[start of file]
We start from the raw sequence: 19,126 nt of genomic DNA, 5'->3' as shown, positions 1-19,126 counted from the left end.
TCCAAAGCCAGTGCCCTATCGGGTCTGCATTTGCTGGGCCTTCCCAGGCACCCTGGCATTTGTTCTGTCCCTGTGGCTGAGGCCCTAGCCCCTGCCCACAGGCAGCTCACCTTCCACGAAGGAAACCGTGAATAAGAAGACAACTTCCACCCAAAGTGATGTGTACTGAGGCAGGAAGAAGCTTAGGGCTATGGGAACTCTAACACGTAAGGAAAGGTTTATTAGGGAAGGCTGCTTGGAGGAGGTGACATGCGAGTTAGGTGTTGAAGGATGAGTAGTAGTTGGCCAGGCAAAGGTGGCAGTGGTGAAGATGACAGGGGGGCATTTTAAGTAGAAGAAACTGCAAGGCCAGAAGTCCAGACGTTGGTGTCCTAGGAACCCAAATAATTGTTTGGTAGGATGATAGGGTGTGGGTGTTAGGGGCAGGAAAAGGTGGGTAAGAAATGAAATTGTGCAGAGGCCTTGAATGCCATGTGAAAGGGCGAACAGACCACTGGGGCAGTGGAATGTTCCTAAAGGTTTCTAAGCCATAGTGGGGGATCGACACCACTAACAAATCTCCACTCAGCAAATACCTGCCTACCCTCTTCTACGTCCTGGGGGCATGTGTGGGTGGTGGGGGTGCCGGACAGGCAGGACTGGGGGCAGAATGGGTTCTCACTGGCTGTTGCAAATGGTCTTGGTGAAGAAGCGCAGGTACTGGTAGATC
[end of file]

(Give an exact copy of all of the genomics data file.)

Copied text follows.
We start from the raw sequence: 19,126 nt of genomic DNA, 5'->3' as shown, positions 1-19,126 counted from the left end.
TCCAAAGCCAGTGCCCTATCGGGTCTGCATTTGCTGGGCCTTCCCAGGCACCCTGGCATTTGTTCTGTCCCTGTGGCTGAGGCCCTAGCCCCTGCCCACAGGCAGCTCACCTTCCACGAAGGAAACCGTGAATAAGAAGACAACTTCCACCCAAAGTGATGTGTACTGAGGCAGGAAGAAGCTTAGGGCTATGGGAACTCTAACACGTAAGGAAAGGTTTATTAGGGAAGGCTGCTTGGAGGAGGTGACATGCGAGTTAGGTGTTGAAGGATGAGTAGTAGTTGGCCAGGCAAAGGTGGCAGTGGTGAAGATGACAGGGGGGCATTTTAAGTAGAAGAAACTGCAAGGCCAGAAGTCCAGACGTTGGTGTCCTAGGAACCCAAATAATTGTTTGGTAGGATGATAGGGTGTGGGTGTTAGGGGCAGGAAAAGGTGGGTAAGAAATGAAATTGTGCAGAGGCCTTGAATGCCATGTGAAAGGGCGAACAGACCACTGGGGCAGTGGAATGTTCCTAAAGGTTTCTAAGCCATAGTGGGGGATCGACACCACTAACAAATCTCCACTCAGCAAATACCTGCCTACCCTCTTCTACGTCCTGGGGGCATGTGTGGGTGGTGGGGGTGCCGGACAGGCAGGACTGGGGGCAGAATGGGTTCTCACTGGCTGTTGCAAATGGTCTTGGTGAAGAAGCGCAGGTACTGGTAGATC